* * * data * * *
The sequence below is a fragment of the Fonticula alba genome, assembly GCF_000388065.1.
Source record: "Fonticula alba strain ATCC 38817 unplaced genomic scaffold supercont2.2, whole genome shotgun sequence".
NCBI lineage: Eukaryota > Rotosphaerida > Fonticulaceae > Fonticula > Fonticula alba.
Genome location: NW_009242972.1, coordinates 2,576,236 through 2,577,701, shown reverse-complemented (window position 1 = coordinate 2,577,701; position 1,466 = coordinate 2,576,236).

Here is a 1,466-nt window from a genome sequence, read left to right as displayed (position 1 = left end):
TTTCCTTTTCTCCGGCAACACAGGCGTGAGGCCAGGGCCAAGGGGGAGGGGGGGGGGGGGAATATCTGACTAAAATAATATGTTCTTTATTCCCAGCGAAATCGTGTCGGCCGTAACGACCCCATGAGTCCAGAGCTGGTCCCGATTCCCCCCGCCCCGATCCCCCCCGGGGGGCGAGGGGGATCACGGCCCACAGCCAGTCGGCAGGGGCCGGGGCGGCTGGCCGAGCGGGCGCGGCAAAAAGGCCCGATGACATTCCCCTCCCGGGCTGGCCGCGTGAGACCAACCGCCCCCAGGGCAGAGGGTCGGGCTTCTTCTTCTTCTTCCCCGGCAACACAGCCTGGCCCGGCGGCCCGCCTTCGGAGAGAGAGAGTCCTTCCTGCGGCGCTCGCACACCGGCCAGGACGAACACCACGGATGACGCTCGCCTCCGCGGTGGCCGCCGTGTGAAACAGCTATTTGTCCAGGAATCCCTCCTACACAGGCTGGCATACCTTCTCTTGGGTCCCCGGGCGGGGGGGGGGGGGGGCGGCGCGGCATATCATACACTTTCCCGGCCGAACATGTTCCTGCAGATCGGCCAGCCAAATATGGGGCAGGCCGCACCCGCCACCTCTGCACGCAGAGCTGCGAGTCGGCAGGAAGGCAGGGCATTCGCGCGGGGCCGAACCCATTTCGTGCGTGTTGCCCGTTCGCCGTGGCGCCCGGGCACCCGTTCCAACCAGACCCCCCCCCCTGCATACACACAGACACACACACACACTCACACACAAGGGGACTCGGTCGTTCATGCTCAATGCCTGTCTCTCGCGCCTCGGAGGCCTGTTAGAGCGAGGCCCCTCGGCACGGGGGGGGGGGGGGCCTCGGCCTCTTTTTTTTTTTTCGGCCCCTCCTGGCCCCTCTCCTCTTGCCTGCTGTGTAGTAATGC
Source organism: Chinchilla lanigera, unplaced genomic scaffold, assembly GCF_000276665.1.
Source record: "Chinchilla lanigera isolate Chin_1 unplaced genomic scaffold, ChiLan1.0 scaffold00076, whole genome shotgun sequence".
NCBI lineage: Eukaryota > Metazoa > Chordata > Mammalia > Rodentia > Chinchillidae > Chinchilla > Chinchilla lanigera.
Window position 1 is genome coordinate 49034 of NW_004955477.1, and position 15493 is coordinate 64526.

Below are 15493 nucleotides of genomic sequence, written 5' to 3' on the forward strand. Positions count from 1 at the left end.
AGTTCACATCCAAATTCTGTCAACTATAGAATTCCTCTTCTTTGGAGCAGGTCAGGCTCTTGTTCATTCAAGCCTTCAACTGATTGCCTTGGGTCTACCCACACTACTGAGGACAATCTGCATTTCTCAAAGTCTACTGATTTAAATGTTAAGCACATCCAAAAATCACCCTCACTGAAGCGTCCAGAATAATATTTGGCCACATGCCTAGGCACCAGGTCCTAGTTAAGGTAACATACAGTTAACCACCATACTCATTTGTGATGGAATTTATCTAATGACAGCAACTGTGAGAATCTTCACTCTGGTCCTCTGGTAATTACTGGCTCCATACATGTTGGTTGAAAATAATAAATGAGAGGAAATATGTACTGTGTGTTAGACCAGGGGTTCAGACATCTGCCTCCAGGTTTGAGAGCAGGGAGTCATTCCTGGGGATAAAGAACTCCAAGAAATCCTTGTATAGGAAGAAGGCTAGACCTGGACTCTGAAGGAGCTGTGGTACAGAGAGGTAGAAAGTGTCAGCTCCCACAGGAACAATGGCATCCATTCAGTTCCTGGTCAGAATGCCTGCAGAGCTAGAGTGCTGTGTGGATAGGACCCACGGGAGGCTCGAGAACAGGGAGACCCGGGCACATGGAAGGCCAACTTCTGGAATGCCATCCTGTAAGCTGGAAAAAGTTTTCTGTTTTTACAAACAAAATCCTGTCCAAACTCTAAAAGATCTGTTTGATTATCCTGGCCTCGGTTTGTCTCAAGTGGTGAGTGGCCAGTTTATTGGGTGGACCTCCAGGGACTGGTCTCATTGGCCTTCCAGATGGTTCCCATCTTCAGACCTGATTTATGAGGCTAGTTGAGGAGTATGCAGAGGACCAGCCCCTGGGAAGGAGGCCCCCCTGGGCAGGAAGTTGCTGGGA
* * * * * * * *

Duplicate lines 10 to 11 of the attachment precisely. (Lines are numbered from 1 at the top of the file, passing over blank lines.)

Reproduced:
Window position 1 is genome coordinate 49034 of NW_004955477.1, and position 15493 is coordinate 64526.

Below are 15493 nucleotides of genomic sequence, written 5' to 3' on the forward strand. Positions count from 1 at the left end.